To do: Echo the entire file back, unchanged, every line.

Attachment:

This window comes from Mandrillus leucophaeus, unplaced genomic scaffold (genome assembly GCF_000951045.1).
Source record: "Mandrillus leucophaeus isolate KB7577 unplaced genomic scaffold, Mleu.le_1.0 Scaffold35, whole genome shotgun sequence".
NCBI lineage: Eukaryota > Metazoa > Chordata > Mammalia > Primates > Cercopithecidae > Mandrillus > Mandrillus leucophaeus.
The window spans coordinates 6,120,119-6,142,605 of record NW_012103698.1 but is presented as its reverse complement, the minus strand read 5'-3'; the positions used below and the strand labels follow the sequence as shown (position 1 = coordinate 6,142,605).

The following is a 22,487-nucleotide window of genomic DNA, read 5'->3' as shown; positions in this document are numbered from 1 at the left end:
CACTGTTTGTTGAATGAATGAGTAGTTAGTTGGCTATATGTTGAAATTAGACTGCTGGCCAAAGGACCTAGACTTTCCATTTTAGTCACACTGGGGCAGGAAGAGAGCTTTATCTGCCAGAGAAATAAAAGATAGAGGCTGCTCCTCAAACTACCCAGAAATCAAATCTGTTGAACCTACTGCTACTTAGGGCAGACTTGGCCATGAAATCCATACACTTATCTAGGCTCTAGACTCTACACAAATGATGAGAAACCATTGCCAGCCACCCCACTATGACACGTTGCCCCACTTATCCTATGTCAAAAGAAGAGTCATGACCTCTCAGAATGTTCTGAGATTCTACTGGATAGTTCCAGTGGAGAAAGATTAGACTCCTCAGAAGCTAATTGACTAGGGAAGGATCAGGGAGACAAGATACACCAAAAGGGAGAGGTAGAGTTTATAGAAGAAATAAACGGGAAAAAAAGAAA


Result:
This window comes from Mandrillus leucophaeus, unplaced genomic scaffold (genome assembly GCF_000951045.1).
Source record: "Mandrillus leucophaeus isolate KB7577 unplaced genomic scaffold, Mleu.le_1.0 Scaffold35, whole genome shotgun sequence".
NCBI lineage: Eukaryota > Metazoa > Chordata > Mammalia > Primates > Cercopithecidae > Mandrillus > Mandrillus leucophaeus.
The window spans coordinates 6,120,119-6,142,605 of record NW_012103698.1 but is presented as its reverse complement, the minus strand read 5'-3'; the positions used below and the strand labels follow the sequence as shown (position 1 = coordinate 6,142,605).

The following is a 22,487-nucleotide window of genomic DNA, read 5'->3' as shown; positions in this document are numbered from 1 at the left end:
CACTGTTTGTTGAATGAATGAGTAGTTAGTTGGCTATATGTTGAAATTAGACTGCTGGCCAAAGGACCTAGACTTTCCATTTTAGTCACACTGGGGCAGGAAGAGAGCTTTATCTGCCAGAGAAATAAAAGATAGAGGCTGCTCCTCAAACTACCCAGAAATCAAATCTGTTGAACCTACTGCTACTTAGGGCAGACTTGGCCATGAAATCCATACACTTATCTAGGCTCTAGACTCTACACAAATGATGAGAAACCATTGCCAGCCACCCCACTATGACACGTTGCCCCACTTATCCTATGTCAAAAGAAGAGTCATGACCTCTCAGAATGTTCTGAGATTCTACTGGATAGTTCCAGTGGAGAAAGATTAGACTCCTCAGAAGCTAATTGACTAGGGAAGGATCAGGGAGACAAGATACACCAAAAGGGAGAGGTAGAGTTTATAGAAGAAATAAACGGGAAAAAAAGAAA